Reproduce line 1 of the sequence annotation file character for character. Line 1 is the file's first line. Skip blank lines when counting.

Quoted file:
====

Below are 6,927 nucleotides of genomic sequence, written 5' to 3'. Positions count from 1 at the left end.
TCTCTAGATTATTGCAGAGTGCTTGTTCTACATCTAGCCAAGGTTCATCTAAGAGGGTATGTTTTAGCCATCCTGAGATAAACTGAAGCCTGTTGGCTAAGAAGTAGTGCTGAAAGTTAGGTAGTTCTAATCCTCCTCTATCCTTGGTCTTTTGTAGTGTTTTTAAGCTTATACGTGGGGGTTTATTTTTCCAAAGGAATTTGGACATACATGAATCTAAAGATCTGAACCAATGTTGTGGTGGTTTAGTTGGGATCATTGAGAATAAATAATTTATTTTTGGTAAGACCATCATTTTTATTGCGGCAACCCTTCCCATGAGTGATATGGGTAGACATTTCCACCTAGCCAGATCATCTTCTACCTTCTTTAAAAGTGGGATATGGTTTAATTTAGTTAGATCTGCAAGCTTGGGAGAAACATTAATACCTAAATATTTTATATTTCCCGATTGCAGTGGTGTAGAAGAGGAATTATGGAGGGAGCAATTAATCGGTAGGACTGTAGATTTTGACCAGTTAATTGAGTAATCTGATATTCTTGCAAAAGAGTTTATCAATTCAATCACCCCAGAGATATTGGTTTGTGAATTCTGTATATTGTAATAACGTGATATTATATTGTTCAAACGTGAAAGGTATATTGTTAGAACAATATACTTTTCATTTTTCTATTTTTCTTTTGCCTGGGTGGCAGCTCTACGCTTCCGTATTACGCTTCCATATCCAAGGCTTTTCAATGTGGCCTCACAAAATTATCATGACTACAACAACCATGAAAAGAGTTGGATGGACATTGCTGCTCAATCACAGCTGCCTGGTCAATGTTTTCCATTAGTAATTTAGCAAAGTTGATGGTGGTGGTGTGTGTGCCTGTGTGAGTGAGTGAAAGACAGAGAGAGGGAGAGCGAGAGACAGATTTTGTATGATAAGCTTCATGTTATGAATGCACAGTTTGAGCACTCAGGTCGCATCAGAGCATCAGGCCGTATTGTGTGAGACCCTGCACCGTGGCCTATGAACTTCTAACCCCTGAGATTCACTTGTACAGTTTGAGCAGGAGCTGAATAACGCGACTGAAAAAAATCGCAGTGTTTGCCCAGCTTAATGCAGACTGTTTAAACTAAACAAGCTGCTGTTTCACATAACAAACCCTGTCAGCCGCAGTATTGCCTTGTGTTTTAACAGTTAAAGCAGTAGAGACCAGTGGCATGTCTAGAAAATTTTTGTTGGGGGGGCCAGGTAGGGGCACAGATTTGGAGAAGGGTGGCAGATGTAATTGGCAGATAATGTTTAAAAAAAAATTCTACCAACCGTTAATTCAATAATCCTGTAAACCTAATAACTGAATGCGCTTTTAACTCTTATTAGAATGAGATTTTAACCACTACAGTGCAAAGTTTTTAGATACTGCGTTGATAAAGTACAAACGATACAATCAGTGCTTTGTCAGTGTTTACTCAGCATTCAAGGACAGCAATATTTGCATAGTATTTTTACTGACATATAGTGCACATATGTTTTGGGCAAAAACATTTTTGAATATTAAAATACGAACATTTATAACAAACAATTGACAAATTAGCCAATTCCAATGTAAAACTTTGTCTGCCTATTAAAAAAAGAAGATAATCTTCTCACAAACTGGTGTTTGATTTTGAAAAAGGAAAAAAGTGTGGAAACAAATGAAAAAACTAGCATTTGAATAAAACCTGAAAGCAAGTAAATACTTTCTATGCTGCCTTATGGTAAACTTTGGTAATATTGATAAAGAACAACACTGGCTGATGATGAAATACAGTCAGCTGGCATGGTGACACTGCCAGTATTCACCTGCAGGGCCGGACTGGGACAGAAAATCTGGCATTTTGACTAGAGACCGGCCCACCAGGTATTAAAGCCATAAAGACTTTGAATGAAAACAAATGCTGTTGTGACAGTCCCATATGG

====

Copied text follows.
Below are 6,927 nucleotides of genomic sequence, written 5' to 3'. Positions count from 1 at the left end.